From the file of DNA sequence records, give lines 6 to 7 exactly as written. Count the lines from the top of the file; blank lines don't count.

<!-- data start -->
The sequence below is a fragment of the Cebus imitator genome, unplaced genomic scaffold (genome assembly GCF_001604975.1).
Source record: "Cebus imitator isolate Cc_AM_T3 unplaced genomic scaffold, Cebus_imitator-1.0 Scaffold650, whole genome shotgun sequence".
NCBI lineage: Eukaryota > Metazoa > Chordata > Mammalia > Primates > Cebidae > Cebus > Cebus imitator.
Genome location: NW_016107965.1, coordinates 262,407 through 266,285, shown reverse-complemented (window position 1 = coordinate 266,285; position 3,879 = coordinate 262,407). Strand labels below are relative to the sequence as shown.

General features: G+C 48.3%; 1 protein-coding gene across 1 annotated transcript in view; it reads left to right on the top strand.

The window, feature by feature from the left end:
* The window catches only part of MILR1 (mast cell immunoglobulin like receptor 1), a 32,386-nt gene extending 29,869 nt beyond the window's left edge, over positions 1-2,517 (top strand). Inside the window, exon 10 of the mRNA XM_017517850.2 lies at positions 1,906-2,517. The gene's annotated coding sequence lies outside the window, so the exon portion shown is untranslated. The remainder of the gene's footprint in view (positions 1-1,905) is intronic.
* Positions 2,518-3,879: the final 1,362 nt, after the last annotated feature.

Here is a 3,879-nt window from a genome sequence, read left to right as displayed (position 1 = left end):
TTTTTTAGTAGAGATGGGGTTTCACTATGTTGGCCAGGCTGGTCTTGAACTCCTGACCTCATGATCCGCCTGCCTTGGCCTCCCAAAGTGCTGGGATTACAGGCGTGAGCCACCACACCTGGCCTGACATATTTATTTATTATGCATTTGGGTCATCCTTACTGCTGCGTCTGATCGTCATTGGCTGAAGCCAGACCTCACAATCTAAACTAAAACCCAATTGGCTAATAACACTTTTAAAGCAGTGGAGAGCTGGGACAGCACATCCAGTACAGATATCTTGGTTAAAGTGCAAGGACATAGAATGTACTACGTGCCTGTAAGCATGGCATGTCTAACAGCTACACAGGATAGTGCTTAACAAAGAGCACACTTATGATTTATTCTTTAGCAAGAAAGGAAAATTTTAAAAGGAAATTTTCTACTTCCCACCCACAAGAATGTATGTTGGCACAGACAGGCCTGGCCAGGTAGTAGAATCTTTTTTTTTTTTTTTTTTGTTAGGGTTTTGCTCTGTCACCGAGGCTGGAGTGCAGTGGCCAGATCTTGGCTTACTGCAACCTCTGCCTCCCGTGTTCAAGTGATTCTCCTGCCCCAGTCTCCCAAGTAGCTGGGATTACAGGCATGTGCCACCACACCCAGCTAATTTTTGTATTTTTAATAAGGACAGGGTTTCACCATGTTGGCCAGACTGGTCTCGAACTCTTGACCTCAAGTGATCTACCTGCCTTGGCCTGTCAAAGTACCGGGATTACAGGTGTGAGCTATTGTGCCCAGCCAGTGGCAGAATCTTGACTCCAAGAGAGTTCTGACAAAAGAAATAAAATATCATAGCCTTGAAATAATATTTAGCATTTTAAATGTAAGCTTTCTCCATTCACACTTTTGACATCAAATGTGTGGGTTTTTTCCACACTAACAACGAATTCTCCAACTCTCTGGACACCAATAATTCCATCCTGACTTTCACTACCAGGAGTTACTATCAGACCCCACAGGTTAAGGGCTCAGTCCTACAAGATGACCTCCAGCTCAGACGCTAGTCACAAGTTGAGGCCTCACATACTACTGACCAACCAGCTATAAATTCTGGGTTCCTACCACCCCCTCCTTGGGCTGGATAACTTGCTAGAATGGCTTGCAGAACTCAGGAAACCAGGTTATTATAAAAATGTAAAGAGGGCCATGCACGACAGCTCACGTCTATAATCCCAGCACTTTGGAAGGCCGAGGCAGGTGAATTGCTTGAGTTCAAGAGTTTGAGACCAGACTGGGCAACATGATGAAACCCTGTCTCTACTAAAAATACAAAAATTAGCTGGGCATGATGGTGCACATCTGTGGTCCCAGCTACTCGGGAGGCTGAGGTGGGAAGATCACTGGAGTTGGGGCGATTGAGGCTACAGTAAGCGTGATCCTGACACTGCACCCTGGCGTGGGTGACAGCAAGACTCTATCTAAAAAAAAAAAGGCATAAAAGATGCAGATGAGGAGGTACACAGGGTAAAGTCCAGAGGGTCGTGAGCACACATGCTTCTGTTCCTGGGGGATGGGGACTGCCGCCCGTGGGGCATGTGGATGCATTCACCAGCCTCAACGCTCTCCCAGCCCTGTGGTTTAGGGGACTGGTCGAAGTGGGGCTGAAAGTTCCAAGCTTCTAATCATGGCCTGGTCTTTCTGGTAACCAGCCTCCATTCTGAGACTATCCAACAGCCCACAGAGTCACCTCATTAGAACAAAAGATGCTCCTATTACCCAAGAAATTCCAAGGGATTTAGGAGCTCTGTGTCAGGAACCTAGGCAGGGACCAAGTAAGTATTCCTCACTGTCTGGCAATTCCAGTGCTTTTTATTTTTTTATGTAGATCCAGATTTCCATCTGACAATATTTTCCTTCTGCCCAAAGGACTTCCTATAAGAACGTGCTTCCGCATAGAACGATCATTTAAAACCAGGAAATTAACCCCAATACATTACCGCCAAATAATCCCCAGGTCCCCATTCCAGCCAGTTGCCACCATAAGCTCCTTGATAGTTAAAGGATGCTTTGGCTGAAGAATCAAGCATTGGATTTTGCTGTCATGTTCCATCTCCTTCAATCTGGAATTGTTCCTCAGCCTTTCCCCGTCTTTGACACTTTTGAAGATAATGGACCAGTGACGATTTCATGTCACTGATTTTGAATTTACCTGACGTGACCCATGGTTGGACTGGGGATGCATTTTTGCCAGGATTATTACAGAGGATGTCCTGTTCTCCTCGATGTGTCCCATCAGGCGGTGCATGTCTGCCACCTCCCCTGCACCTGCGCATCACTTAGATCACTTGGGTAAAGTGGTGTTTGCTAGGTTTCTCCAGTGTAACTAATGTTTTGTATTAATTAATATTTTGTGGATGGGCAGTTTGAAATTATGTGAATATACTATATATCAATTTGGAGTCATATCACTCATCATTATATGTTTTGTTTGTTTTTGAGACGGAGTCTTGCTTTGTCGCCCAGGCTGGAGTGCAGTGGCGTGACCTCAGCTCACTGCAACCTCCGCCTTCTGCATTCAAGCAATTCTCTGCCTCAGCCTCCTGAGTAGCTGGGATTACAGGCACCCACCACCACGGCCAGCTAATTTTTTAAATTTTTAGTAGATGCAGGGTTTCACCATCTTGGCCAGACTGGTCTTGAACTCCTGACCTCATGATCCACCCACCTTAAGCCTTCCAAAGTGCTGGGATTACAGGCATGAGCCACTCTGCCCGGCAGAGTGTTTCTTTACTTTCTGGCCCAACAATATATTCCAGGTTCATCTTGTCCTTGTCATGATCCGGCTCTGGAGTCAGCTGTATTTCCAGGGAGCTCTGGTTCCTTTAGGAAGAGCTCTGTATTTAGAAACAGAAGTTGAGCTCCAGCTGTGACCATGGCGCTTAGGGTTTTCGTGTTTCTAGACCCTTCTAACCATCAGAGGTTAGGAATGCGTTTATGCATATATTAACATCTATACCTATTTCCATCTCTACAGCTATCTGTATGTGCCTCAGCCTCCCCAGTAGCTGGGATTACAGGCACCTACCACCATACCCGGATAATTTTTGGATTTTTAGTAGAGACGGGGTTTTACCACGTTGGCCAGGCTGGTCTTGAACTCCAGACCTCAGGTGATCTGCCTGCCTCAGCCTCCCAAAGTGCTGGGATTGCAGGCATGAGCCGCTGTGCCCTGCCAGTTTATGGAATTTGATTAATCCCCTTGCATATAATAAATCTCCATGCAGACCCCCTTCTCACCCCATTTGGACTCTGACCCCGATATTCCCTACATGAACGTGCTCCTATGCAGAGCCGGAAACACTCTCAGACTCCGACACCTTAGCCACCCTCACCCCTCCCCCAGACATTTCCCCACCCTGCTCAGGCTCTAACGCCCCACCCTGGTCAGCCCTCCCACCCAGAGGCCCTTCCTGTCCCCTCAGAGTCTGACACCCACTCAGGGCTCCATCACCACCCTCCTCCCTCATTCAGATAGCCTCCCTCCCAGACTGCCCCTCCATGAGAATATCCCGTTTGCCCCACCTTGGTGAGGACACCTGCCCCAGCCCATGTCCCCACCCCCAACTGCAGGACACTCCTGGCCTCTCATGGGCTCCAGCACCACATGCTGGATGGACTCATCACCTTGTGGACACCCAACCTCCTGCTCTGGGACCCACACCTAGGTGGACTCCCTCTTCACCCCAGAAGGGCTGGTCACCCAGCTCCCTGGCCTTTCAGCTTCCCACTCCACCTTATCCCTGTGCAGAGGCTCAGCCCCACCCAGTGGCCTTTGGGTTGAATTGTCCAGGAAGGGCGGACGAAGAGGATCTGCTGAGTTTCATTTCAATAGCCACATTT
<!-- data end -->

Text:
The window, feature by feature from the left end:
* The window catches only part of MILR1 (mast cell immunoglobulin like receptor 1), a 32,386-nt gene extending 29,869 nt beyond the window's left edge, over positions 1-2,517 (top strand). Inside the window, exon 10 of the mRNA XM_017517850.2 lies at positions 1,906-2,517. The gene's annotated coding sequence lies outside the window, so the exon portion shown is untranslated. The remainder of the gene's footprint in view (positions 1-1,905) is intronic.